There are plenty of special moments in these songs, both from the accompaniment and from lines such as "Often times below, thoughts of her run through my mind" or "Come listen to my tragedy, my story sad and lame". Clarke delivers each ballad with clarity and soul, and Tyler's performance is equally polished. From Playford to Danish polskas, the instrumental tracks have all the depth and dark earthiness of the best hurdy-gurdy music. Jon Swayne's Beanfield gets a gentle touch, with easy rhythms in the right hand. Half Hannikin is stately and measured, while Steve's own Wendigo dances like a dervish. Mariam Matrem has an appropriately raw medieval feel, hepled by lute-like harmonies from Andy. Two compositions by nyckelharpa player Lasse V�ver Jacobsen complete the picture, tricky beasts deftly picked out by Tyler's left hand and accompanied by Clarke's bouzouki. I really enjoyed this collection of songs and tunes, proper music with just the right amount of polish, from a highly skilled duo.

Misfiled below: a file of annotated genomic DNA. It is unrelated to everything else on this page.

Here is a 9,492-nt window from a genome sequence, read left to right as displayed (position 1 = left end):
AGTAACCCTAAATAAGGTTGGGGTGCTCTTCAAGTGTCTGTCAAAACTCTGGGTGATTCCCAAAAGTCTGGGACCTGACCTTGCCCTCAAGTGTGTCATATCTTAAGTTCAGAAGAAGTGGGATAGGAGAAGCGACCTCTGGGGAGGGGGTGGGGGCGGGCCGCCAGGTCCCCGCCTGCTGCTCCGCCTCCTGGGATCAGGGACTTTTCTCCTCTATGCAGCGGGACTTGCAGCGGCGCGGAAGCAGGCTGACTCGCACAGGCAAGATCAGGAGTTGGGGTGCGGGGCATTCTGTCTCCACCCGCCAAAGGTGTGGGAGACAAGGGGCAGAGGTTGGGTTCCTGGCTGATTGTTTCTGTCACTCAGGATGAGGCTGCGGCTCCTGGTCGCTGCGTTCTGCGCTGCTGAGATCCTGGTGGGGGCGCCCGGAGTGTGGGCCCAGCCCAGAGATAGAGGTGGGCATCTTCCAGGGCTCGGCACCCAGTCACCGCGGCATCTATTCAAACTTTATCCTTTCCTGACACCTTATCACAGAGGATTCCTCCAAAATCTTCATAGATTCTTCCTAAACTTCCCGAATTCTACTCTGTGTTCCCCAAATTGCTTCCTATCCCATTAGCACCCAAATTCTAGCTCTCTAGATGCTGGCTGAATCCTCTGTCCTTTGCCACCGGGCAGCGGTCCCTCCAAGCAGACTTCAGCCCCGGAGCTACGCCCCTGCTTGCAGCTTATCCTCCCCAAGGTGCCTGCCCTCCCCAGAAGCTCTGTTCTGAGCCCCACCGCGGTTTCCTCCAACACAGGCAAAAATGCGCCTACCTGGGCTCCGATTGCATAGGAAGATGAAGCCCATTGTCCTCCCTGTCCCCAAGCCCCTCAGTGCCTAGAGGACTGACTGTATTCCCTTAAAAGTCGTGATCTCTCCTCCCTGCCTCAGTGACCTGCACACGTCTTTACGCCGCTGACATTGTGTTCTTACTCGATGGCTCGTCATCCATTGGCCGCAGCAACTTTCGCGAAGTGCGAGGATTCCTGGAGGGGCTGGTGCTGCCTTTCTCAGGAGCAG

R2 4 stars

Dai Jeffries

The combination of hurdy gurdy and bouzouki isn't unique but it's far from common and, although they double up on cittern and guitar, the sound of this album is the drones and buzz and insistent strings of their main instruments.

Andy and Steve are from Devon but they don't restrict themselves, although Baring Gould receives several credits

the title track is one of his. 'Coal Owner And The Poor Pitman's Wife' is from Durham and there are bouree and Playford tunes, Danish polkas and a 14th century pilgrim song.